The New Science of Controlled Breathing, Vol. 2 (of 2) The Secret of Strength, Energy and Beauty—Through Breath Control by Lankow, Edward


The Secret of Strength, Energy and Beauty--Through Breath Control


Leading basso with the Boston, Metropolitan and Chicago Opera Companies. World-renowned singer and teacher of the new science of controlled breathing


Controlled Breathing as a Means of Exercise


Copyright, 1922, Corrective Eating Society, Inc.


Controlled Breathing as a Means of Exercise

Many theories concerning the art of breathing have been exploited in recent years. Numerous books dealing with the subject have been offered to the public. The net results, however, have been unsatisfactory. The appeal of this propaganda has met with comparatively little response. The truth as to the importance of right method in breathing may have been presented, but it has remained valueless, since it has not been accepted and acted upon by those to whom it was addressed. Perhaps in great measure the fault lies in the fact that the various advocates of breath-systems have been too vague in their teachings, have expounded the theory rather than the practice.

It is for this reason that I have been at pains to describe all necessary exercises in such detail as to make the practice of them simple and easy for every reader, I have arranged them in such order as to make sure a rapid progress toward perfect breath-control, with its consequent increase in health, beauty, efficiency and happiness.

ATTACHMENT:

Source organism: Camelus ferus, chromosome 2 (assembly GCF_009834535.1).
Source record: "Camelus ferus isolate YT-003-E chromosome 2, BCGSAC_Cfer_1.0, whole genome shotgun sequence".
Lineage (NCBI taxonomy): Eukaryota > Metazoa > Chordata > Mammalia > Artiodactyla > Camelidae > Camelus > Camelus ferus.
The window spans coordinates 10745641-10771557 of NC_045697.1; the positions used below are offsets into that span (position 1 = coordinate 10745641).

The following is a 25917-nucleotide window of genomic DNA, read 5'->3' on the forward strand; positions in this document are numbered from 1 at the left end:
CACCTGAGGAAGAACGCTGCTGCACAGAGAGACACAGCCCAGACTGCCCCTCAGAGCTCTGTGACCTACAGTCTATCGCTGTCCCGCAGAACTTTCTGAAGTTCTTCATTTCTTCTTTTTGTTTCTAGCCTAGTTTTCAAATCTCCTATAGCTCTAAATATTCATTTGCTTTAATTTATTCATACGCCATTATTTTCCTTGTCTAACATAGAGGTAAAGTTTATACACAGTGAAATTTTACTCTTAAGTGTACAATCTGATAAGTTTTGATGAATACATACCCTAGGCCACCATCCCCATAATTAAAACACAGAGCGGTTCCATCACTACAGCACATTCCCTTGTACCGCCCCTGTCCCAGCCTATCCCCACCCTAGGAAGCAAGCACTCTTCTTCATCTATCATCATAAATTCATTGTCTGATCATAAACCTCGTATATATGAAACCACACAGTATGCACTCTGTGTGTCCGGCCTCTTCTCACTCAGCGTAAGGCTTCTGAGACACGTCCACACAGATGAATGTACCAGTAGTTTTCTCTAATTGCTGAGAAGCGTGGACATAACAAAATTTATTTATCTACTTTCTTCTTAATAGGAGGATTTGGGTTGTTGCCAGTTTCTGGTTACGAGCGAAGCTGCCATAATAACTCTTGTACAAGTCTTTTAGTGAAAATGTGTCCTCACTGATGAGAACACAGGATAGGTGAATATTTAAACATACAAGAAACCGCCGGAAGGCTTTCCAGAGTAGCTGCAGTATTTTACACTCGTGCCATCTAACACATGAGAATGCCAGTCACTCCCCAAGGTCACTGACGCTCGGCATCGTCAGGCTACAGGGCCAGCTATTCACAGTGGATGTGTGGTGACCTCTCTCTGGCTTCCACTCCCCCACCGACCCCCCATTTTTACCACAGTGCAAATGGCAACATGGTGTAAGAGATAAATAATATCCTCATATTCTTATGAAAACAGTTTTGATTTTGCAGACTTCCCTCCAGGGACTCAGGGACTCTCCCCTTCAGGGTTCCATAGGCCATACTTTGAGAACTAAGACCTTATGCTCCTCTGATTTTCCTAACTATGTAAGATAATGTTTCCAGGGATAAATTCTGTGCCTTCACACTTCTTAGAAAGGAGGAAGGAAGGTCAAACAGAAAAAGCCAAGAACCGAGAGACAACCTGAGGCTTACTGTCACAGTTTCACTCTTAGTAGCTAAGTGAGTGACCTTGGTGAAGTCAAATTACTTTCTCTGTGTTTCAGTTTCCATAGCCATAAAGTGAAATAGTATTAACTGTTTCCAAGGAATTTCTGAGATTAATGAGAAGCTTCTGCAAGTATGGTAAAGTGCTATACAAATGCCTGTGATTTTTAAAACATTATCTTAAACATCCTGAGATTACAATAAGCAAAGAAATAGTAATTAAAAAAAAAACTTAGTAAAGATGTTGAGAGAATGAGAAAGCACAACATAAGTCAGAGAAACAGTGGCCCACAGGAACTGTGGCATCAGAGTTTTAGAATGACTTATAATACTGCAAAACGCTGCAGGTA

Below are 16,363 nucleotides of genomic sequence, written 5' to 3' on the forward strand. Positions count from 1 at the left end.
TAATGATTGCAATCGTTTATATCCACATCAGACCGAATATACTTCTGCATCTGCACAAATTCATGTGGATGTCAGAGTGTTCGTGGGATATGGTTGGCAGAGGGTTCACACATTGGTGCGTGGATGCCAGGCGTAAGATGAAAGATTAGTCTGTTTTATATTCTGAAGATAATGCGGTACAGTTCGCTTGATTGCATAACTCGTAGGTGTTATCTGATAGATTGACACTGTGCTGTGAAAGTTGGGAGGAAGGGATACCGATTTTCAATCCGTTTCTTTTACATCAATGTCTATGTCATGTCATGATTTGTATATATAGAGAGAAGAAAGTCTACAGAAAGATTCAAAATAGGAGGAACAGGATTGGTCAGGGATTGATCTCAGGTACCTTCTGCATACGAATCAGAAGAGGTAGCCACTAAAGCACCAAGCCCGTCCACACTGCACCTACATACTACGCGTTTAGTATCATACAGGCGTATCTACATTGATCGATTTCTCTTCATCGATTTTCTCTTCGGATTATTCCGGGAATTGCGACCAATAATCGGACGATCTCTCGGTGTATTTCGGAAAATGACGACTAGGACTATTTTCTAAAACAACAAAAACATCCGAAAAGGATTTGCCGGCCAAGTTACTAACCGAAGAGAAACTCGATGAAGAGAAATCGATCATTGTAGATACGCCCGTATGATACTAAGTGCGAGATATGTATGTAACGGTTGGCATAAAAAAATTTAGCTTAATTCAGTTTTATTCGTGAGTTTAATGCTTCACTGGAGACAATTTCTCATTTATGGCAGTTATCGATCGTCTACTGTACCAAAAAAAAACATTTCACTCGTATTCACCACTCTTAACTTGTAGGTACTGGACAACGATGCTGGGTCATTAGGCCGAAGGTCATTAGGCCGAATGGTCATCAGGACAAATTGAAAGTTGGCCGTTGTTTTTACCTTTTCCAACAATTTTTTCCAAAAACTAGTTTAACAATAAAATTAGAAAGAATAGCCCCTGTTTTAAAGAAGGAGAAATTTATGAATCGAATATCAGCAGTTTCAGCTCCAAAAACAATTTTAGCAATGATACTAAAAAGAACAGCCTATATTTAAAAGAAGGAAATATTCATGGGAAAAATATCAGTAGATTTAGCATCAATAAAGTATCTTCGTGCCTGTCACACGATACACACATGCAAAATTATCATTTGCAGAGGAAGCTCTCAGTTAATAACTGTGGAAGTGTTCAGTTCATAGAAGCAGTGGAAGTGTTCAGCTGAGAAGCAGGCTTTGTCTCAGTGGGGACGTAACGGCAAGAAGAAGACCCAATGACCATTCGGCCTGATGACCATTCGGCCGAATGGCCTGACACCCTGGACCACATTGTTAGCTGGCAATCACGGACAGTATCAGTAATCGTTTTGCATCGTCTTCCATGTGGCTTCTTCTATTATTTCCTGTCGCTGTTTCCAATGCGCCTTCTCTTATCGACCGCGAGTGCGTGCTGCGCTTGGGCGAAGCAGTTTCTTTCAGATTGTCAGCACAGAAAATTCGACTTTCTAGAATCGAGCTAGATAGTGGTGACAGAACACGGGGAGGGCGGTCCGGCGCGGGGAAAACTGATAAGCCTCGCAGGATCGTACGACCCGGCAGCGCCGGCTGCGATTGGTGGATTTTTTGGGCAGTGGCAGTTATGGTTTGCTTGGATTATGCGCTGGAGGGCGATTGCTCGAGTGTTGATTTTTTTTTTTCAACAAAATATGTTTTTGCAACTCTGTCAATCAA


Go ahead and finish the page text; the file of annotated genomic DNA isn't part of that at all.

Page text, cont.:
It seems, indeed, difficult to impress on anybody not familiar with the wonderful advantages of correct breathing, a full recognition of the vital bearing breath-control has on the well-being of the individual. Air is too ridiculously cheap to be much respected by most persons. And, too, breathing is ordinarily automatic, requiring no thought. Naturally enough, then, most persons give it no attention, since they have no realization of its importance.

Nature has provided that all great things should be essentially simple. It is thus with the process of breathing, which is the chief vital functioning of the body.

An ancient philosopher has said:

“The more we desire to have that which is superfluous, the more we meet with difficulties; the more necessary the thing is for living beings, the more easily it is found and the cheaper it is: air, water and food are indispensable to man. Air is most necessary, for if man is without air a few moments he dies, whilst he can be without water a day or longer. Air is undoubtedly found more easily and is cheaper than water. Water is more necessary than food, and is proportionately cheaper; and so on, as to the different kinds of food and luxuries.”

Note well the undeniable fact as asserted by the philosopher, that air is of the first importance.

If air had to be paid for, or if only a very limited amount were to be distributed to each consumer, there would be an instant and universal recognition of its supreme value. Its restriction would compel every individual to appreciate the unique worth of the true Elixir of Life.